There is an important message for professionals who provide front line services and care for children and youth, especially for children younger than high school-age. New research on the mechanisms of concussion injury for youth from the CIRP's Concussion Research team and the Centers for Disease Control and Prevention emphasizes a need to recognize and manage concussions that are not contact sports-related. The study, published today in Journal of Pediatrics, found that only 40 percent of all concussions in youth were from contact sports.
In the study of more than 1,500 children ages 0-17 who were seen for medical evaluation at CHOP, the majority of concussions were related to sports and recreational activity (70 percent) of various levels of contact-- from no- to high-contact. However, more than one-fourth (30 percent) were due to non-sports and recreational mechanisms.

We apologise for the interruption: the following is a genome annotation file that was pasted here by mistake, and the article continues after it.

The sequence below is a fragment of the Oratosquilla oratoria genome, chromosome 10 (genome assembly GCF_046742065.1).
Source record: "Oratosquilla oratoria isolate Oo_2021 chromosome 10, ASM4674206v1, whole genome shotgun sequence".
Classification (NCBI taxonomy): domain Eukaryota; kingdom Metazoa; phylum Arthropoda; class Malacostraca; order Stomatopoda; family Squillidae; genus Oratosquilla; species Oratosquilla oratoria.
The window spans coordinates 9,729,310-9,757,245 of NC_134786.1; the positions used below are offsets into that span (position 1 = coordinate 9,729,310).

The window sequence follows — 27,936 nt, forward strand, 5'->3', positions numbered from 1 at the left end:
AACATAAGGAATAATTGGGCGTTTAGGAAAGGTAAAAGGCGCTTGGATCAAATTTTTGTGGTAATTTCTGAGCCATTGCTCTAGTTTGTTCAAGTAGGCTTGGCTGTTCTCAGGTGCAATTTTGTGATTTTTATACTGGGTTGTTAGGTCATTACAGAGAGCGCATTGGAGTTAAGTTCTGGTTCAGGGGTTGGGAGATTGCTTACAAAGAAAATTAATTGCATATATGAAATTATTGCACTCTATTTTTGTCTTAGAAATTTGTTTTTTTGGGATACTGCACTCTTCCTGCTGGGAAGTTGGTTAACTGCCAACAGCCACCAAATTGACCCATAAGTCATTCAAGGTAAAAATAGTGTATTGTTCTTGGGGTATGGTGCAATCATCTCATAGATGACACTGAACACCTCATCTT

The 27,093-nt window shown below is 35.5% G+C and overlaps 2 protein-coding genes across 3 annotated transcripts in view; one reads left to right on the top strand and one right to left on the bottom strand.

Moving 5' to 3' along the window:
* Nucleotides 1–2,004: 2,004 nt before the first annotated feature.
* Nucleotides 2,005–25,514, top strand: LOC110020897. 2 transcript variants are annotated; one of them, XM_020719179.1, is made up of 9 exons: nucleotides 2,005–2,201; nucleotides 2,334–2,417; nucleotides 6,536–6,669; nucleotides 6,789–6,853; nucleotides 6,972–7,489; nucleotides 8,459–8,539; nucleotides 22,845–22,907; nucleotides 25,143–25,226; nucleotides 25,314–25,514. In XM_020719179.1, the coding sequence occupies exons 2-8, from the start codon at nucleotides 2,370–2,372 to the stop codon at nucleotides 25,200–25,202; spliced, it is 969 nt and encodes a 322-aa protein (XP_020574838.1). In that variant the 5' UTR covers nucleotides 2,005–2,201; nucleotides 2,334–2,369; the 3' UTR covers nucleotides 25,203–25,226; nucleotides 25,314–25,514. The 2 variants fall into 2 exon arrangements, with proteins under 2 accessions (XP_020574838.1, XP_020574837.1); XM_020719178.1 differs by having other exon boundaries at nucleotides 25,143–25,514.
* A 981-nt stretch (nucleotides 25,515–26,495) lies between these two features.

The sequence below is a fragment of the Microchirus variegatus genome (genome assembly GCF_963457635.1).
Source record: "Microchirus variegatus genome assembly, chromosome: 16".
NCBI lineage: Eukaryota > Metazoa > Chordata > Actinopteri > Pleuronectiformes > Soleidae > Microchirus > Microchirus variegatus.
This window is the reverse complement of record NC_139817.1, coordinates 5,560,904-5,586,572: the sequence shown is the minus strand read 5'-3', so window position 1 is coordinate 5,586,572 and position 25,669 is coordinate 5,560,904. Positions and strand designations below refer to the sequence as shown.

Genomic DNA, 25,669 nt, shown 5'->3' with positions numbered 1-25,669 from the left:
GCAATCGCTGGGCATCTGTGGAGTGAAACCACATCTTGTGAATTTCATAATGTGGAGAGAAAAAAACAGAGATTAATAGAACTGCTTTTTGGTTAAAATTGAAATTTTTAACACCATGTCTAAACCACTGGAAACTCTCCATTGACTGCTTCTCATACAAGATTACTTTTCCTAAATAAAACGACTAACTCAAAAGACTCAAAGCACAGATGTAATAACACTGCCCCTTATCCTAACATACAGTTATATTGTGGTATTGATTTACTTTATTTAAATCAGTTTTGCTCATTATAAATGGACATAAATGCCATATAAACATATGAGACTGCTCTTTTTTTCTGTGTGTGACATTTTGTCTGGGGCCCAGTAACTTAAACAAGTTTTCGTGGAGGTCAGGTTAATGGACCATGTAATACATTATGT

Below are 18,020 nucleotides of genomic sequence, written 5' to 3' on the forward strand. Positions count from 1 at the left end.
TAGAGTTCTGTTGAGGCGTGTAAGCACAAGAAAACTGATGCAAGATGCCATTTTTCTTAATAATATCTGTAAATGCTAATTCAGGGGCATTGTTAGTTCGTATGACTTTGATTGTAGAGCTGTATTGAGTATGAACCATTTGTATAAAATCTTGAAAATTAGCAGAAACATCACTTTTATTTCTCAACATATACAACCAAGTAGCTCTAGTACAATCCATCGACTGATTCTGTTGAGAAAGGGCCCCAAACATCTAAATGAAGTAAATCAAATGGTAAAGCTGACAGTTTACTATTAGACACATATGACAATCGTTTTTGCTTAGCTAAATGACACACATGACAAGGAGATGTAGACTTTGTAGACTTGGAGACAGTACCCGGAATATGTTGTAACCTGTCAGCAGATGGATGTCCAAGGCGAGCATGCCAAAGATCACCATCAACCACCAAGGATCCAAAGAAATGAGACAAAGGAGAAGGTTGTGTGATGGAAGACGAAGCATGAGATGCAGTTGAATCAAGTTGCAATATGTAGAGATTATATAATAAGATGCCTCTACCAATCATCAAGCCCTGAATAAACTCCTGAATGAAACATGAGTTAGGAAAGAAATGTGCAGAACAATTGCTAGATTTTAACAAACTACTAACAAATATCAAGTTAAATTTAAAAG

Researchers state that clinicians and school-based personnel need to be aware of the fact that concussions also happen in life and not just sports and must also have the appropriate index of suspicion for diagnosing these injuries.
In addition to knowing the signs of concussion symptoms, schools and clinicians should partner to have and use guidelines for return-to-school and to-everyday activities for the significant percentage of youth who suffer concussion outside of contact sports.
This infographic demonstrates that over the pediatric age span, there are a broad range of activities and antics that can result in a concussion. As children get older, the greater proportion of concussions are caused by sports and recreation activties rather than other mechanisms such as falls, car crashes and intentional injury. Please share!
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